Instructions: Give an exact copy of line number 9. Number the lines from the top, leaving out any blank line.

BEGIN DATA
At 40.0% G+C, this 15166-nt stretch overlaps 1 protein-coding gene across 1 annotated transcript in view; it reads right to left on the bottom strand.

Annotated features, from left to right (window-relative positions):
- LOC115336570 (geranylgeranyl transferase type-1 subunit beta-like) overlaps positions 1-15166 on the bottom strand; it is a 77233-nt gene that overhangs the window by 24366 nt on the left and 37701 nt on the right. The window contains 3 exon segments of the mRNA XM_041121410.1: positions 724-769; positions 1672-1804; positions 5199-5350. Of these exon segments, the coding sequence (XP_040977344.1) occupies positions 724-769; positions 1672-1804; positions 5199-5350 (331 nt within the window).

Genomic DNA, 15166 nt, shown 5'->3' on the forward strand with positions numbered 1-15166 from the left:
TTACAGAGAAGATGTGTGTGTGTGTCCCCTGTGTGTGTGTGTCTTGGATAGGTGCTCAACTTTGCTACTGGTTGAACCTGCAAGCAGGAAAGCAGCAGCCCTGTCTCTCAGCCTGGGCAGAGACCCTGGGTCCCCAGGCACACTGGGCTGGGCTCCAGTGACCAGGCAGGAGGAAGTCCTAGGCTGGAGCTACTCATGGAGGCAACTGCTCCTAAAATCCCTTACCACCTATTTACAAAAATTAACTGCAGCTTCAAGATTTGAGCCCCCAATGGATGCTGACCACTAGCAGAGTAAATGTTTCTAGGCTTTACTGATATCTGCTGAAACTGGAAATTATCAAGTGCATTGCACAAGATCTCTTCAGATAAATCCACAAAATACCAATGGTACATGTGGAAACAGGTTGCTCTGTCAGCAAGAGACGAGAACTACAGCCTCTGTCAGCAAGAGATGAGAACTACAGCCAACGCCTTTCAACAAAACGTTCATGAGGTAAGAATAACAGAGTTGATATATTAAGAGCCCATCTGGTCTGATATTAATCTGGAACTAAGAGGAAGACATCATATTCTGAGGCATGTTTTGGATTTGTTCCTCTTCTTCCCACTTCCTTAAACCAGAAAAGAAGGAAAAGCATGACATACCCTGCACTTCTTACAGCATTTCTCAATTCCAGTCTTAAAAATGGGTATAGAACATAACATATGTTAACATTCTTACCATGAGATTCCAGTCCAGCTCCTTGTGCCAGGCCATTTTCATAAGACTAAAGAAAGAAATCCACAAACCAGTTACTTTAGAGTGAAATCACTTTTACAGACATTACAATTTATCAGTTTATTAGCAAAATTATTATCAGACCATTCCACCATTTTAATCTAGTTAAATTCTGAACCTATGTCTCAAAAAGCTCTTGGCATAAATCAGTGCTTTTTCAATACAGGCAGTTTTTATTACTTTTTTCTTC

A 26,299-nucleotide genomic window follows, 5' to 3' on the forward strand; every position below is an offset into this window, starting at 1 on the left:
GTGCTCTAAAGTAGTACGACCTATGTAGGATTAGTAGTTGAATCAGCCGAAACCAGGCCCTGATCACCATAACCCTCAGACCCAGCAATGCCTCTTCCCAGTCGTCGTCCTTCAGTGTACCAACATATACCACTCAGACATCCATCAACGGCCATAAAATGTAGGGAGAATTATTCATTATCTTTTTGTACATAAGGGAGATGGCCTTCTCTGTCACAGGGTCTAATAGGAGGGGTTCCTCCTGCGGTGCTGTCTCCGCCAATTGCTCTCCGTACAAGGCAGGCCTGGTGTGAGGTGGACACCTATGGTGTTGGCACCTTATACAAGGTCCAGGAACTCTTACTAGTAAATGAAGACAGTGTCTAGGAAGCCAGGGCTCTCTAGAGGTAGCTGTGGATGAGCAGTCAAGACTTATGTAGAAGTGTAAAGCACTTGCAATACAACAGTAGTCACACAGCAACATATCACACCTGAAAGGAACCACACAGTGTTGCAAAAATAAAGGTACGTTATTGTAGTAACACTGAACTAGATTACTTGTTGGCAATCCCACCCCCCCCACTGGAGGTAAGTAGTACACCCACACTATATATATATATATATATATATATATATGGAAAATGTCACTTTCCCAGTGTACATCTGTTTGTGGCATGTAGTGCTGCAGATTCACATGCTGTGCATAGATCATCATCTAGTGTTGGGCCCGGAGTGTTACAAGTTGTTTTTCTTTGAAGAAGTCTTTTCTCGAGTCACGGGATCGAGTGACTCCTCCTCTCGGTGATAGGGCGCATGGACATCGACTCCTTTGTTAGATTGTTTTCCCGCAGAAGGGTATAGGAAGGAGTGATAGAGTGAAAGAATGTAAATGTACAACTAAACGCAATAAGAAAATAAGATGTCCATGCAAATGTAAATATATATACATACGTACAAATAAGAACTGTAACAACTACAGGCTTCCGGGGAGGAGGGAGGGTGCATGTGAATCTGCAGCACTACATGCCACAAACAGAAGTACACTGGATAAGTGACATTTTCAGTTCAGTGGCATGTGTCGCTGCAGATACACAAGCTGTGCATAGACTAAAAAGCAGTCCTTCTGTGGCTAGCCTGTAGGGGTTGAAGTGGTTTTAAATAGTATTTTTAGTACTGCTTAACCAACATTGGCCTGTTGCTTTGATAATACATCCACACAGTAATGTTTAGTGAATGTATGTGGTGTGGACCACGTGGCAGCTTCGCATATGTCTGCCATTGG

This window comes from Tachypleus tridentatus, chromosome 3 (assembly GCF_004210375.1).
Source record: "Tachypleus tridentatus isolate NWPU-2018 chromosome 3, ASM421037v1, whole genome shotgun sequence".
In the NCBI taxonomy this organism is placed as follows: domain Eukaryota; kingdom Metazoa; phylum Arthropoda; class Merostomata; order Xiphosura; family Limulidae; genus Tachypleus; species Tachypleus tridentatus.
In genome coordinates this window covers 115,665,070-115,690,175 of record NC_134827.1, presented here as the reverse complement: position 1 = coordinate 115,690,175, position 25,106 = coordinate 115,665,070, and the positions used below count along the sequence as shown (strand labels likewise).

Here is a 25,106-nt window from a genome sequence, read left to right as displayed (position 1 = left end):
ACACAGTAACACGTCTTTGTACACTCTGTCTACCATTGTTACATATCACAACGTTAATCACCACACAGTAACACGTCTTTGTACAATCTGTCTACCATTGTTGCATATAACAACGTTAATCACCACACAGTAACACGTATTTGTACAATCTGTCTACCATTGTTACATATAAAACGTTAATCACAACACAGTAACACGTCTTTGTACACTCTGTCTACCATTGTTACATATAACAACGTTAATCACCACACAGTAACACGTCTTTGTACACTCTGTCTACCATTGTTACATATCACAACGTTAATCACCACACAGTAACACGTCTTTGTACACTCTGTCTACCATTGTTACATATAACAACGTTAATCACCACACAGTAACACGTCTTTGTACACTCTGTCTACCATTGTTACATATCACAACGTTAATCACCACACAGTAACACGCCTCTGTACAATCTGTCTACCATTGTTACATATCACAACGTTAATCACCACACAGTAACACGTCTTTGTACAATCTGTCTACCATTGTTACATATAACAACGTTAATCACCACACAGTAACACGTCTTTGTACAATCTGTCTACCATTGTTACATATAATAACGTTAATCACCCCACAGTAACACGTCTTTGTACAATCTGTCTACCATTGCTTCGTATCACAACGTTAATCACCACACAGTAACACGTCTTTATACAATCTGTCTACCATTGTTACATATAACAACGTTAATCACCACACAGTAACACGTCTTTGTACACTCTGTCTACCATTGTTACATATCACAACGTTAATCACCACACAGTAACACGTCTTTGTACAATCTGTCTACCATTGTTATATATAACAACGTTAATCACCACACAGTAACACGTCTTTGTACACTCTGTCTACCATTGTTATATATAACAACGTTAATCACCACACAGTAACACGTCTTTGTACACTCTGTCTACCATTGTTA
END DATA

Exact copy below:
Source record: "Tachypleus tridentatus isolate NWPU-2018 chromosome 3, ASM421037v1, whole genome shotgun sequence".